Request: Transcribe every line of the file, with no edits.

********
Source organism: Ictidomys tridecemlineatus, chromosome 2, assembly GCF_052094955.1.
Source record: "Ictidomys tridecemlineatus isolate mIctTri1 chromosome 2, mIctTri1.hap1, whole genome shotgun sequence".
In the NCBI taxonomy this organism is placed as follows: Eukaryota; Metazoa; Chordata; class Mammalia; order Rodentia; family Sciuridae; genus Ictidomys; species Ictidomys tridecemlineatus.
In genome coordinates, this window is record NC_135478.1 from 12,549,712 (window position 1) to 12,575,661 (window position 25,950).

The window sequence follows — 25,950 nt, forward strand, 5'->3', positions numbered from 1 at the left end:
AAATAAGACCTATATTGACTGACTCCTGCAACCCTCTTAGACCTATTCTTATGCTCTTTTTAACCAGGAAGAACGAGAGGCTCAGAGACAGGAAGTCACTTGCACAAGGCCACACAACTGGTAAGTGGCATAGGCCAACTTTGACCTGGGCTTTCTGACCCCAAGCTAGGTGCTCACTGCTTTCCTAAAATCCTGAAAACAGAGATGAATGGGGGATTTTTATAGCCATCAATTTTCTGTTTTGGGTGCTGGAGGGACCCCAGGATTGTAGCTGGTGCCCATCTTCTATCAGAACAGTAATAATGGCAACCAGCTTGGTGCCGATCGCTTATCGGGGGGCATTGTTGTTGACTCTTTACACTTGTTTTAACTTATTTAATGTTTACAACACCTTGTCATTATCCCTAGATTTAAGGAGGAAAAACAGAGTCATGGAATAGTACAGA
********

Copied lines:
Source organism: Ictidomys tridecemlineatus, chromosome 2, assembly GCF_052094955.1.
Source record: "Ictidomys tridecemlineatus isolate mIctTri1 chromosome 2, mIctTri1.hap1, whole genome shotgun sequence".
In the NCBI taxonomy this organism is placed as follows: Eukaryota; Metazoa; Chordata; class Mammalia; order Rodentia; family Sciuridae; genus Ictidomys; species Ictidomys tridecemlineatus.
In genome coordinates, this window is record NC_135478.1 from 12,549,712 (window position 1) to 12,575,661 (window position 25,950).

The window sequence follows — 25,950 nt, forward strand, 5'->3', positions numbered from 1 at the left end:
AAATAAGACCTATATTGACTGACTCCTGCAACCCTCTTAGACCTATTCTTATGCTCTTTTTAACCAGGAAGAACGAGAGGCTCAGAGACAGGAAGTCACTTGCACAAGGCCACACAACTGGTAAGTGGCATAGGCCAACTTTGACCTGGGCTTTCTGACCCCAAGCTAGGTGCTCACTGCTTTCCTAAAATCCTGAAAACAGAGATGAATGGGGGATTTTTATAGCCATCAATTTTCTGTTTTGGGTGCTGGAGGGACCCCAGGATTGTAGCTGGTGCCCATCTTCTATCAGAACAGTAATAATGGCAACCAGCTTGGTGCCGATCGCTTATCGGGGGGCATTGTTGTTGACTCTTTACACTTGTTTTAACTTATTTAATGTTTACAACACCTTGTCATTATCCCTAGATTTAAGGAGGAAAAACAGAGTCATGGAATAGTACAGA